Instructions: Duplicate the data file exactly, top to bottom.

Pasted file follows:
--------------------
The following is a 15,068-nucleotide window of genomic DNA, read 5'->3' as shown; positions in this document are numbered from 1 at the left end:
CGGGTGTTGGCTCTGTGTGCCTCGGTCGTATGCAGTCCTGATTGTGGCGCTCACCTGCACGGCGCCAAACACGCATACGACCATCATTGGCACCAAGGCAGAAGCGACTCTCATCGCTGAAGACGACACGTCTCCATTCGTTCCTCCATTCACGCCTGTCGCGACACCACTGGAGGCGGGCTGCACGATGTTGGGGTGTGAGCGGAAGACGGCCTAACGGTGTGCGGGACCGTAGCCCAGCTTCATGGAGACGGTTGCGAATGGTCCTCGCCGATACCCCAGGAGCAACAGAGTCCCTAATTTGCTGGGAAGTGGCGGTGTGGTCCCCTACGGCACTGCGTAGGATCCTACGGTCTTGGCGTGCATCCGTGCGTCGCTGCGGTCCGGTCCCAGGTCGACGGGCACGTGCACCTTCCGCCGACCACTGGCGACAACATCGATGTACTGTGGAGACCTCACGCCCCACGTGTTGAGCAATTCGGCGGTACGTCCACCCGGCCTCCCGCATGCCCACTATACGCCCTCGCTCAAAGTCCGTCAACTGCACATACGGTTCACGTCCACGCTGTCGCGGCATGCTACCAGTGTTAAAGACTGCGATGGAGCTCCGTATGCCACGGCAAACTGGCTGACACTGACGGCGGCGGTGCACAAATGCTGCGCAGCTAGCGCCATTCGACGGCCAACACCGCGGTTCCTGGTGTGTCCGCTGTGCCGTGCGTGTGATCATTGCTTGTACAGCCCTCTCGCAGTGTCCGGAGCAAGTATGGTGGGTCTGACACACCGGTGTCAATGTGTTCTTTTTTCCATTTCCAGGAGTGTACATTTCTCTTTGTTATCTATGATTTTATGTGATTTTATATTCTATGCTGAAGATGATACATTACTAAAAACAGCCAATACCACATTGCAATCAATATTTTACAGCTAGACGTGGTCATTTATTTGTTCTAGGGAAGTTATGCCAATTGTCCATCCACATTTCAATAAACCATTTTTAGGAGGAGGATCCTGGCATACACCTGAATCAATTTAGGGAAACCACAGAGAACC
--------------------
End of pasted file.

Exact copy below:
The following is a 15,068-nucleotide window of genomic DNA, read 5'->3' as shown; positions in this document are numbered from 1 at the left end:
CGGGTGTTGGCTCTGTGTGCCTCGGTCGTATGCAGTCCTGATTGTGGCGCTCACCTGCACGGCGCCAAACACGCATACGACCATCATTGGCACCAAGGCAGAAGCGACTCTCATCGCTGAAGACGACACGTCTCCATTCGTTCCTCCATTCACGCCTGTCGCGACACCACTGGAGGCGGGCTGCACGATGTTGGGGTGTGAGCGGAAGACGGCCTAACGGTGTGCGGGACCGTAGCCCAGCTTCATGGAGACGGTTGCGAATGGTCCTCGCCGATACCCCAGGAGCAACAGAGTCCCTAATTTGCTGGGAAGTGGCGGTGTGGTCCCCTACGGCACTGCGTAGGATCCTACGGTCTTGGCGTGCATCCGTGCGTCGCTGCGGTCCGGTCCCAGGTCGACGGGCACGTGCACCTTCCGCCGACCACTGGCGACAACATCGATGTACTGTGGAGACCTCACGCCCCACGTGTTGAGCAATTCGGCGGTACGTCCACCCGGCCTCCCGCATGCCCACTATACGCCCTCGCTCAAAGTCCGTCAACTGCACATACGGTTCACGTCCACGCTGTCGCGGCATGCTACCAGTGTTAAAGACTGCGATGGAGCTCCGTATGCCACGGCAAACTGGCTGACACTGACGGCGGCGGTGCACAAATGCTGCGCAGCTAGCGCCATTCGACGGCCAACACCGCGGTTCCTGGTGTGTCCGCTGTGCCGTGCGTGTGATCATTGCTTGTACAGCCCTCTCGCAGTGTCCGGAGCAAGTATGGTGGGTCTGACACACCGGTGTCAATGTGTTCTTTTTTCCATTTCCAGGAGTGTACATTTCTCTTTGTTATCTATGATTTTATGTGATTTTATATTCTATGCTGAAGATGATACATTACTAAAAACAGCCAATACCACATTGCAATCAATATTTTACAGCTAGACGTGGTCATTTATTTGTTCTAGGGAAGTTATGCCAATTGTCCATCCACATTTCAATAAACCATTTTTAGGAGGAGGATCCTGGCATACACCTGAATCAATTTAGGGAAACCACAGAGAACC